Monday, September 17, 2012

Who is the Forgotten Man?

Every would-be lawyer who studies law in the United States takes a course on the United States Constitution. We hold that document in deep reverence since it lays out the fundamental structure of our government and our laws.

Today, September 17, 2012, is the 225th anniversary of the signing of our Constitution. We celebrate Constitution Day, when thirty-nine brave men signed their names to the revolutionary document.

Interactive Painting of the Signing of the American Constitution

Two weeks ago, on Labor Day, my husband and I visited Montpelier, the home of James Madison, in rural Virginia. It had been 5 years since we were last there, at which time they were in the midst of restoring the mansion to its status when the Madison family owned the estate. The DuPont family had purchase the estate in the 1800s, and they built several additions onto the mansion over the decades that it was in the family. When the estate was eventually in the hands of the U.S. government, after the death of Marion DuPont, the decision was made to restore rather than preserve the mansion.

This train station serviced Montpelier estate. Notice that the station was segregated until the mid 20th century. The Madison's estate owned slaves for many decades, despite reports of Madison's personal aversion to the practice.

The estate has been restored to its status when the Madison family owned it,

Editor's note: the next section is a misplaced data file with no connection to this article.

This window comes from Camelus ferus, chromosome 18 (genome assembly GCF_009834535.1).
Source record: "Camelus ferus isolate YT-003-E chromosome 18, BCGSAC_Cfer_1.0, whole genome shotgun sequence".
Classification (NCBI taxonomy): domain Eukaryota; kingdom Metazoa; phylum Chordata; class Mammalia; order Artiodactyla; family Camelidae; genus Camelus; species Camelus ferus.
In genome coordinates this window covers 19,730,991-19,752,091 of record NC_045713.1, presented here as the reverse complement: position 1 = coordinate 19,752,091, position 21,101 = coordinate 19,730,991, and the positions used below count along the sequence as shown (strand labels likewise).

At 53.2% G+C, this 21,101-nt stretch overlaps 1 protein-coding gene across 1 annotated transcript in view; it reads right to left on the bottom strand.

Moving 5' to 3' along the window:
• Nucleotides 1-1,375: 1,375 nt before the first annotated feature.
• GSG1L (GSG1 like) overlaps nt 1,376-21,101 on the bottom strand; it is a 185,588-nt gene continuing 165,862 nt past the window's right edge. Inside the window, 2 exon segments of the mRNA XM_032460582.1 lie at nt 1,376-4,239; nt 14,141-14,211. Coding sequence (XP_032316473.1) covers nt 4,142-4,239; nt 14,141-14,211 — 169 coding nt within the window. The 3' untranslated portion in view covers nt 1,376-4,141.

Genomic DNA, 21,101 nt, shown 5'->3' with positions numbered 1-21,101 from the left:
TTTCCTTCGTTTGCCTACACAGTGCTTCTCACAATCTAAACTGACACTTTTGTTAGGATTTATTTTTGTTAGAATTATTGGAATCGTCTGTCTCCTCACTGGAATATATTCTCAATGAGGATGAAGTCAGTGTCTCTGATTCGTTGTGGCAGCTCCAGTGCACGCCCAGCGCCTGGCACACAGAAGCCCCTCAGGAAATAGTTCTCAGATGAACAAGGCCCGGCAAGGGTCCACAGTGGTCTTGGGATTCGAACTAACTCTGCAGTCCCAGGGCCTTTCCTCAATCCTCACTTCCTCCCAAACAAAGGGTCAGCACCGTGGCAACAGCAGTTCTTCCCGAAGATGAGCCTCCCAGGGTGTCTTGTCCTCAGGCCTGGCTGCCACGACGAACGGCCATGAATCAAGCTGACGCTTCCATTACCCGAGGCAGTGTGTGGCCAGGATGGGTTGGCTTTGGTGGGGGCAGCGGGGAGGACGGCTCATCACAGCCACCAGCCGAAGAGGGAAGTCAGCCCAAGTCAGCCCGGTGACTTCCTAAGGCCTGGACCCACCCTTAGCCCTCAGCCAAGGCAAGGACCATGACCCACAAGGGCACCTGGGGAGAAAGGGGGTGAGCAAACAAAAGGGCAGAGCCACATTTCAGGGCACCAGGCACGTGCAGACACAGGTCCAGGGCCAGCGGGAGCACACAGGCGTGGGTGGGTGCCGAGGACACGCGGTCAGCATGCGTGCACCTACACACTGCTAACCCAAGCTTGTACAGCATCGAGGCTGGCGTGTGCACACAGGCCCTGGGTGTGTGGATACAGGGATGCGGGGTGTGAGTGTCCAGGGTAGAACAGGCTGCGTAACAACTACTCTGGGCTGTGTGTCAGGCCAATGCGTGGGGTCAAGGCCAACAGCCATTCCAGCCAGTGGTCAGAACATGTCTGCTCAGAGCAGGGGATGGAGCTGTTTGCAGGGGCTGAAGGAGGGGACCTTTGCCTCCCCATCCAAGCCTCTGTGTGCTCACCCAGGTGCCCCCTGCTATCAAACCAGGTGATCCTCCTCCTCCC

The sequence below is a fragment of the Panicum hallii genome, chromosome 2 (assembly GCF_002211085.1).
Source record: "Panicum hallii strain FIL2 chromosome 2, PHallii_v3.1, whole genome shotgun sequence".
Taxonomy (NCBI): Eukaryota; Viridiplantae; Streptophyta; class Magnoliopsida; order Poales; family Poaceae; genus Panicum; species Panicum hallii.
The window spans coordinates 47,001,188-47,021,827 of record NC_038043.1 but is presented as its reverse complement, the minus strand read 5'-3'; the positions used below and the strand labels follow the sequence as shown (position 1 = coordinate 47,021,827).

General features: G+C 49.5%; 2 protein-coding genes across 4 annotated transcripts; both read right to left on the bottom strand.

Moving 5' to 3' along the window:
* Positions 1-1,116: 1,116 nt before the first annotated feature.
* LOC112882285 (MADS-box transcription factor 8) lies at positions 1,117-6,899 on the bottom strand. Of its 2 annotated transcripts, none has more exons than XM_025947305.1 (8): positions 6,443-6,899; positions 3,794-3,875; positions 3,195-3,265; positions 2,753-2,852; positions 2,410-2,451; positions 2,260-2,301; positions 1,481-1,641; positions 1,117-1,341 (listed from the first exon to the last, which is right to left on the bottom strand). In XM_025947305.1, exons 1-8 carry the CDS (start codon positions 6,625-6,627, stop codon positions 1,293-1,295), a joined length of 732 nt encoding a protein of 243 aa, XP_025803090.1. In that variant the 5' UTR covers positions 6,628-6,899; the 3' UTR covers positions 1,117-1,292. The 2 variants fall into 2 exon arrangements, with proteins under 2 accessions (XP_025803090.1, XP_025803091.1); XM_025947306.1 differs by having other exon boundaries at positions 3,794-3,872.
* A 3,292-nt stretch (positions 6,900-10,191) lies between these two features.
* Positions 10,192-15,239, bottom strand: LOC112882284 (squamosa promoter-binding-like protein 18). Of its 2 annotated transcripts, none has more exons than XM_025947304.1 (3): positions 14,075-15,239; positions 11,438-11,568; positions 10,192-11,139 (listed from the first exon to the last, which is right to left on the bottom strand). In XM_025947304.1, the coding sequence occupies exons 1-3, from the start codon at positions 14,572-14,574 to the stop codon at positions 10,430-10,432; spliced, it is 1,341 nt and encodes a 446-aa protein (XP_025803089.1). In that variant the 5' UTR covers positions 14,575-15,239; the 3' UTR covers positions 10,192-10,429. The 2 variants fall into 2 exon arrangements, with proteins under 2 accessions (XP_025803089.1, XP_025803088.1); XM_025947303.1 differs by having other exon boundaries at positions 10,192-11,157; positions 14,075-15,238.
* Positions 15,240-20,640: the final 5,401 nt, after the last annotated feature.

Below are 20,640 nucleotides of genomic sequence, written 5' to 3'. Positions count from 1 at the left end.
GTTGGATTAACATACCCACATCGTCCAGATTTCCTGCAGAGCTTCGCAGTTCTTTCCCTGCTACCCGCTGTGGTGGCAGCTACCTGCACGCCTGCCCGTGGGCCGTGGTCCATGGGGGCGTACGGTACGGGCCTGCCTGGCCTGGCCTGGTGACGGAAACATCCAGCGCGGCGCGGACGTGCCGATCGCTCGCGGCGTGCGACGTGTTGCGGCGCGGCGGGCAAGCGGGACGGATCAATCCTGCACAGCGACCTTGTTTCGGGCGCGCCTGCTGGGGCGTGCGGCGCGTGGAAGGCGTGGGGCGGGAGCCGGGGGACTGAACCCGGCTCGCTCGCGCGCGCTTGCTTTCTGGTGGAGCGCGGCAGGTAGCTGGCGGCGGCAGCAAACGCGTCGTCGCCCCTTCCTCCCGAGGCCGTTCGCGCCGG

prior to several additions by the DuPont family.
Bust of Madison in new visitor center.

Madison's tombstone in family cemetery.

Recreation of DuPont ballroom in the new visitor center.

Many people do not know that James Madison was the principle architect of the Constitution. He spent years in his study at Montpelier studying the governing structures of countries throughout history to pull together the best and most appropriate for the fledgling country that he loved. His research and study led to the Virginia Plan, which was the blueprint for the Constitution. Madison was a very young man at the time, and his brilliance was legendary. A visit to Montpelier will give you a first hand experience of what he saw on a daily basis while he drafted the document that allowed those who came before us to make this country the greatest that the world has ever known. So is James Madison "the Forgotten Man?"

Although Madison's contributions to this country's founding are not widely known, he is not the Forgotten Man of whom I write. Sadly, our Constitution is being trampled today. Artist Jon McNaughton is not afraid to reflect this abomination in picture, using his God-given talents. This video depicts him whom McNaughton sees as the Forgotten Man, along with how he envisions all the presidents as they would view what is happening in this country today.

So, you and I are the Forgotten Man.

But, although forgotten by our president, we are not forgotten by Hillsdale College. We are also blessed to have FREE access to many of their amazing resources. Hillsdale College offers an online course on the Constitution. Part One is already finished and remains available on the Hillsdale website. Part Two is under way, and you can sign up to get weekly email notices when each new episode is available. This course should be mandatory for every American high school-age child. To read more about this amazing free offer, go to If the schools will not avail themselves of this course, we must do it ourselves.

So now, before you go, I challenge you to go take this quiz on the Constitution. I did not do half bad. I did half good. And that's after visiting Montpelier 2 weeks ago today! I need to retake the Hillsdale course!

We the People must appreciate, protect, and defend the greatest document ever written! Happy 225th birthday, Constitution! And thank you, James Madison.

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